Abstract: “Women are at greater risk of poverty and disadvantage than men … Women have less financial security and remain underrepresented in the workforce …” (NCOSS 2016).The Summit produced solutions to reduce gendered poverty and as a peak body for the sector it is our role to be informed and inspire innovation in this movement to achieve economic empowerment for all women.

Phillipa Nagy and Malaina Lo attended the Summit on 17 August 2016 hosted by NCOSS. The theme of the summit was economic empowerment for women within financial literacy, employment, superannuation and housing. The event was attended by various leaders from Business, Government, academia and the community sector to name a few. Premier Mike Baird sent his apologies, but made an announcement of his support of the summit and pledged a contribution of $100,000.

The keynote speaker, Lisa Witter (Co-founder and Executive Chairman of Apolitical, Berlin), highlighted valuable points in behavioural design (raising people’s responses/ engagement for a cause) such as provoking powerful emotions through storytelling, beginning a proposal with values rather than policies, including losses as well as gains and finally inciting a public commitment. One of the panellists, Anna Bligh (CEO of YWCA), stated that ‘personal is political, politcal is personal’, which is the challenge of structural impediments.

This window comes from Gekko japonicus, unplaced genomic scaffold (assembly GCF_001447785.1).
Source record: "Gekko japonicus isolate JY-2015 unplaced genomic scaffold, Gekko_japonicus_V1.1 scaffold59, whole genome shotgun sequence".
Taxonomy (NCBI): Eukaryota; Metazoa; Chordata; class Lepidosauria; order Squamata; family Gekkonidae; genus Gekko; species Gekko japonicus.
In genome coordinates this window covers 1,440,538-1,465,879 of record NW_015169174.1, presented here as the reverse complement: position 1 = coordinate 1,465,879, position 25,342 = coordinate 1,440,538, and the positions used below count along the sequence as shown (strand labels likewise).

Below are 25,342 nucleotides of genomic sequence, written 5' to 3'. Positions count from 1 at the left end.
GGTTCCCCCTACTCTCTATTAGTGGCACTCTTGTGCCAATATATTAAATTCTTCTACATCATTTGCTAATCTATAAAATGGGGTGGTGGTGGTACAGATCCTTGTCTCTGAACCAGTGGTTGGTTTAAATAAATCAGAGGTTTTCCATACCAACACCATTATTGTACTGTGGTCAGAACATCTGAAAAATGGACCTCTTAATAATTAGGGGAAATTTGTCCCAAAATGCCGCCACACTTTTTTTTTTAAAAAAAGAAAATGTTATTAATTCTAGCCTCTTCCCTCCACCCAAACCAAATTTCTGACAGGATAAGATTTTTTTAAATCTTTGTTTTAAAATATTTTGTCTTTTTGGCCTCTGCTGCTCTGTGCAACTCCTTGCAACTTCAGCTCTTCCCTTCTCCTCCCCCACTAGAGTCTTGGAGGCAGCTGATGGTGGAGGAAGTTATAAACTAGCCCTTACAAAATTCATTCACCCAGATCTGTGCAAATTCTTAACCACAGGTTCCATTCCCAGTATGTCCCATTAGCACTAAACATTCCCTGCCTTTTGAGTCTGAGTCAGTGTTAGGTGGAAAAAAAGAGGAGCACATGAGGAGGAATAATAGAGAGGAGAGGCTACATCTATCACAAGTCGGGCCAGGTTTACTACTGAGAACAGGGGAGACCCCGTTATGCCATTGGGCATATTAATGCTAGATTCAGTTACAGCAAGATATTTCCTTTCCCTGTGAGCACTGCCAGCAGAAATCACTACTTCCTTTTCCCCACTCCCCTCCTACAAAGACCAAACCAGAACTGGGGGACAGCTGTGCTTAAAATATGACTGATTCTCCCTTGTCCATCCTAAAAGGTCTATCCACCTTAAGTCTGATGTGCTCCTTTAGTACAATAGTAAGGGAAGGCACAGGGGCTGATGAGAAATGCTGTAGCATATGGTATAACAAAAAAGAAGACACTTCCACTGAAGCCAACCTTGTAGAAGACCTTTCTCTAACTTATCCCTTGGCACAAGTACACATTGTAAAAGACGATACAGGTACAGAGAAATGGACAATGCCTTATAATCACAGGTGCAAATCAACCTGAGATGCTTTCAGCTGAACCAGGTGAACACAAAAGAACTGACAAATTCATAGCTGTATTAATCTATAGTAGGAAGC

Ms. Bligh made recommendations on housing policies, such as joint ownership. Kiera Jenkins (Journalist at Koori Mail and member of the Young Women’s Advisory Group), identified that there is a need to target specific Indigenous women’s issues. These can then be integrated within broader women’s issues, requiring that decision makers make decisions that are representative of this diverse cross section. Vij Nagarajan (Professor of Law at Macquarie University) suggested procurement contracts and tendering to employ women for certain initiatives.

Whilst some of the round table discussions highlighted the following: Superannuation – Koori issues such as sharing super/ The Koori Super Big Day Out and that caring (including volunteering) credits should be legislated. Financial Literacy – that financial advocacy (not just literacy) is essential for women, including the need to address language barriers for migrant communities.

Women in Employment – discussed the rise of social enterprises and their inspiring action to account for the social context of the people they employ (e.g women with trauma). An invoking and significant aspect of the summit was the impromptu panel of Indigenous women who proposed to be the Indigenous Advisory Committee for NCOSS. They reported facing ‘racism everyday’ and the need for the support of fellow women to acquire the ‘same playing level’. Gadigal Elder, Bronwyn Penrith, emphasised the impact of collaboration and collective action re: Dondale March stating that it would ‘not

[be] worth going to unless one million white people are marching.’

To conclude the day, the Young Women’s Advisory Group were invited onto the stage to express their vision for the movement. Phillipa Nagy’s contribution was ‘for all women to be encouraged to reach their full potential’ and Malaina Lo’s ‘that women across all intersections have their voices heard and valued.’